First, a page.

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PrandiMet (metformin / repaglinide) and Alcohol/Food Interactions

There are 2 alcohol/food/lifestyle interactions with PrandiMet (metformin / repaglinide) which include:

Major

metFORMIN food

Major Food Interaction

Consumer information for this interaction is not currently available.

GENERALLY AVOID: Alcohol can potentiate the effect of metformin on lactate metabolism and increase the risk of lactic acidosis. In addition, alcohol may cause hypoglycemia or hyperglycemia in patients with diabetes. Although hypoglycemia rarely occurs during treatment with metformin alone, the risk may increase with acute consumption of alcohol. Even modest amounts can lower blood sugar significantly, especially when the alcohol is ingested on an empty stomach or following exercise. The mechanism involves inhibition of both gluconeogenesis as well as the counter-regulatory response to hypoglycemia. Episodes of hypoglycemia may last for 8 to 12 hours after ethanol ingestion. By contrast, chronic alcohol abuse can cause impaired glucose tolerance and hyperglycemia. Moderate alcohol consumption generally does not affect blood glucose levels in patients with well controlled diabetes.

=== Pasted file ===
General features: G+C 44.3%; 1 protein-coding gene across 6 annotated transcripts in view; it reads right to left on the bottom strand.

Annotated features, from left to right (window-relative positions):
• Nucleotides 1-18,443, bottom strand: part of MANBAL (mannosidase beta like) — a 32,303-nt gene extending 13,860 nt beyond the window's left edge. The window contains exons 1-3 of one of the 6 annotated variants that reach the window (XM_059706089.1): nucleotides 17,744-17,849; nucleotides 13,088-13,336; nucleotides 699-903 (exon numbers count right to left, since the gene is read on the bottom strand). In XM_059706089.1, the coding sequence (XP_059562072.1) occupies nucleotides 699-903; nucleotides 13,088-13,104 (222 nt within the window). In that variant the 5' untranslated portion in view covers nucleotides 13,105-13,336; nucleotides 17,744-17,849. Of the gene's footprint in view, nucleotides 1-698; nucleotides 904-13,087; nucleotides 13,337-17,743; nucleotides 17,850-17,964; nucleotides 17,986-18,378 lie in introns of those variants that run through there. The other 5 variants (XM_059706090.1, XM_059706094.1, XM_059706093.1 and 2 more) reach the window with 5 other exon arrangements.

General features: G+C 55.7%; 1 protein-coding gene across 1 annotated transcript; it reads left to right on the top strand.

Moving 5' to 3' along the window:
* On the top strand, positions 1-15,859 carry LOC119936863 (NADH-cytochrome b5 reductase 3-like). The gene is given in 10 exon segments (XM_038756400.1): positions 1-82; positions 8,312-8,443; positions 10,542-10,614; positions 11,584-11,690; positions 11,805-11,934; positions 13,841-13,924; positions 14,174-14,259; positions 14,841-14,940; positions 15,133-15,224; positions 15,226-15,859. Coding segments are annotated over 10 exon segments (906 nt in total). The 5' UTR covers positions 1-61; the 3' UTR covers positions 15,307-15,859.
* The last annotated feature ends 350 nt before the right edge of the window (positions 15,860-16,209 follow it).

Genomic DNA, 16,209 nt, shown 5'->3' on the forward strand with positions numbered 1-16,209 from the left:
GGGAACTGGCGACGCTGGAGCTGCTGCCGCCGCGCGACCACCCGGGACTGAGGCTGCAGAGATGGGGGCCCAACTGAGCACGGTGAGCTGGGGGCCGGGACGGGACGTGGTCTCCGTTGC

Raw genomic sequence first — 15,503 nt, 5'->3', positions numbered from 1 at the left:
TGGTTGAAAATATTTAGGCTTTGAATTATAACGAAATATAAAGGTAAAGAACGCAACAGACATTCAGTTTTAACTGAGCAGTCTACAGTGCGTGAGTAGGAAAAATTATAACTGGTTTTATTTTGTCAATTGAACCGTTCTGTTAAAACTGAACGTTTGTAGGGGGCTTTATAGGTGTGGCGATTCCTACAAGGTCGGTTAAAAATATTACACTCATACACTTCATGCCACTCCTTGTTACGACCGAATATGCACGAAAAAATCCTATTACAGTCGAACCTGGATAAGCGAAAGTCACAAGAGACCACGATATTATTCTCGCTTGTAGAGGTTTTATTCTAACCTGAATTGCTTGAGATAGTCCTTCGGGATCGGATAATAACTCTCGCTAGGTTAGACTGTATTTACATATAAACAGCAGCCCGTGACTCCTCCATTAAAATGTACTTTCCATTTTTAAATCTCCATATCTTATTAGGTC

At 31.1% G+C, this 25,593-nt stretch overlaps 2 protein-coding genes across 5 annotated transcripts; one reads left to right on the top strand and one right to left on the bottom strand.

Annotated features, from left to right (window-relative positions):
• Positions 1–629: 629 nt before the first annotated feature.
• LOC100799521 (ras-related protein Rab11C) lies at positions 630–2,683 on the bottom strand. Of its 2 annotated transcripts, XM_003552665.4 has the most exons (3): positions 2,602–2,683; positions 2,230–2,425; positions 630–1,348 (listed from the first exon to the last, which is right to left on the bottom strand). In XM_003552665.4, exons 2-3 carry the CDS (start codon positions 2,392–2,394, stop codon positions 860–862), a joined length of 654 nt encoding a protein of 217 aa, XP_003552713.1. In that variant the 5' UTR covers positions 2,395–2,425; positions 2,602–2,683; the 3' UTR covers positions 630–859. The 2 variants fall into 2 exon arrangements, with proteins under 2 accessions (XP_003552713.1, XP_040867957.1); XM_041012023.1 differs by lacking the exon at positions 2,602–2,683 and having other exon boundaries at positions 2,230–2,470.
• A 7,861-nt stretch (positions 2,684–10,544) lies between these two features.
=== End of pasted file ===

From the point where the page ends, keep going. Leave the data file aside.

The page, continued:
Food may have varying effects on the absorption of metformin from immediate-release versus extended-release formulations. When a single 850 mg dose of immediate-release metformin was administered with food, mean peak plasma concentration (Cmax) and systemic exposure (AUC) decreased by 40% and 25%, respectively, and time to peak plasma concentration (Tmax) increased by 35 minutes compared to administration under fasting conditions. By contrast, administration of extended-release metformin with food increased AUC by 50% without affecting Cmax or Tmax, and both high- and low-fat meals had the same effect. These data may not be applicable to formulations that contain metformin with other oral antidiabetic agents.